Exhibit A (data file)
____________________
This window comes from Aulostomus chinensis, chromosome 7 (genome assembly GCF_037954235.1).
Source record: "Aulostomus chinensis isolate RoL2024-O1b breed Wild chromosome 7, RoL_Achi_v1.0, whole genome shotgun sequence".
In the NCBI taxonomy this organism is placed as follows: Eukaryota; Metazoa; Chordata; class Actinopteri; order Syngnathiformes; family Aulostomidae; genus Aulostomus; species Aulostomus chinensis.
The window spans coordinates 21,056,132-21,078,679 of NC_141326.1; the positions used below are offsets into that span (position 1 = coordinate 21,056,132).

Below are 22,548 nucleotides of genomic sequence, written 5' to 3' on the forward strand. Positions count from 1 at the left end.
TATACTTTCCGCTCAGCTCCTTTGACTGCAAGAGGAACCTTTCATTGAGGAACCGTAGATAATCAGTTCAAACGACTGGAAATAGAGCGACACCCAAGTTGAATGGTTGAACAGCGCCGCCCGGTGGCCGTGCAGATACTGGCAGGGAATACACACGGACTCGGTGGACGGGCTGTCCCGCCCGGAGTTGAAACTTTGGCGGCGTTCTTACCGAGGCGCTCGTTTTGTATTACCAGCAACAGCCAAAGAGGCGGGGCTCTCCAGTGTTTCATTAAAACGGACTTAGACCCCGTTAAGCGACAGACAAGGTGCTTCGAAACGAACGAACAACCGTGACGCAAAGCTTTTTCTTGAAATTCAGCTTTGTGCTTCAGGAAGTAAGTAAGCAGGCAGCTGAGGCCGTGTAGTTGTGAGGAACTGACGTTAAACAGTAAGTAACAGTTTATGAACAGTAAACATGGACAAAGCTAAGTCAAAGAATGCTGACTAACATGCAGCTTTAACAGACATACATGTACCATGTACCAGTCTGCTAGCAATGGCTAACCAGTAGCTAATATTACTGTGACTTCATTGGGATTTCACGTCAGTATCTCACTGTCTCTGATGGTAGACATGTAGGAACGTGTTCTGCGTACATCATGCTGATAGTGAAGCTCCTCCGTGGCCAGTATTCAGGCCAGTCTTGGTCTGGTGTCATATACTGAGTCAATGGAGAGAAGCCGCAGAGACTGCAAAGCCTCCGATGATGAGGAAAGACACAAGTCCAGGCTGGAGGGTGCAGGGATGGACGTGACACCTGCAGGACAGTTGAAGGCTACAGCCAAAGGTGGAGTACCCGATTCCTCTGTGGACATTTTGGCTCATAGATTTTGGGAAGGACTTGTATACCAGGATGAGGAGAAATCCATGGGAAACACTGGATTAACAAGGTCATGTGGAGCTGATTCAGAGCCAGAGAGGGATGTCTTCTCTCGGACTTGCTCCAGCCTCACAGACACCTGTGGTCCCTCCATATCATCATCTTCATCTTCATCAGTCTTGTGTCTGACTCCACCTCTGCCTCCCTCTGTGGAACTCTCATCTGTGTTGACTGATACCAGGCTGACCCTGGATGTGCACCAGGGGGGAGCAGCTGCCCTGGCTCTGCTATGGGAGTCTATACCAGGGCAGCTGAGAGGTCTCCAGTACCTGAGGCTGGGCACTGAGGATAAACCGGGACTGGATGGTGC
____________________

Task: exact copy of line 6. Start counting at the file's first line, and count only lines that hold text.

TATACTTTCCGCTCAGCTCCTTTGACTGCAAGAGGAACCTTTCATTGAGGAACCGTAGATAATCAGTTCAAACGACTGGAAATAGAGCGACACCCAAGTTGAATGGTTGAACAGCGCCGCCCGGTGGCCGTGCAGATACTGGCAGGGAATACACACGGACTCGGTGGACGGGCTGTCCCGCCCGGAGTTGAAACTTTGGCGGCGTTCTTACCGAGGCGCTCGTTTTGTATTACCAGCAACAGCCAAAGAGGCGGGGCTCTCCAGTGTTTCATTAAAACGGACTTAGACCCCGTTAAGCGACAGACAAGGTGCTTCGAAACGAACGAACAACCGTGACGCAAAGCTTTTTCTTGAAATTCAGCTTTGTGCTTCAGGAAGTAAGTAAGCAGGCAGCTGAGGCCGTGTAGTTGTGAGGAACTGACGTTAAACAGTAAGTAACAGTTTATGAACAGTAAACATGGACAAAGCTAAGTCAAAGAATGCTGACTAACATGCAGCTTTAACAGACATACATGTACCATGTACCAGTCTGCTAGCAATGGCTAACCAGTAGCTAATATTACTGTGACTTCATTGGGATTTCACGTCAGTATCTCACTGTCTCTGATGGTAGACATGTAGGAACGTGTTCTGCGTACATCATGCTGATAGTGAAGCTCCTCCGTGGCCAGTATTCAGGCCAGTCTTGGTCTGGTGTCATATACTGAGTCAATGGAGAGAAGCCGCAGAGACTGCAAAGCCTCCGATGATGAGGAAAGACACAAGTCCAGGCTGGAGGGTGCAGGGATGGACGTGACACCTGCAGGACAGTTGAAGGCTACAGCCAAAGGTGGAGTACCCGATTCCTCTGTGGACATTTTGGCTCATAGATTTTGGGAAGGACTTGTATACCAGGATGAGGAGAAATCCATGGGAAACACTGGATTAACAAGGTCATGTGGAGCTGATTCAGAGCCAGAGAGGGATGTCTTCTCTCGGACTTGCTCCAGCCTCACAGACACCTGTGGTCCCTCCATATCATCATCTTCATCTTCATCAGTCTTGTGTCTGACTCCACCTCTGCCTCCCTCTGTGGAACTCTCATCTGTGTTGACTGATACCAGGCTGACCCTGGATGTGCACCAGGGGGGAGCAGCTGCCCTGGCTCTGCTATGGGAGTCTATACCAGGGCAGCTGAGAGGTCTCCAGTACCTGAGGCTGGGCACTGAGGATAAACCGGGACTGGATGGTGC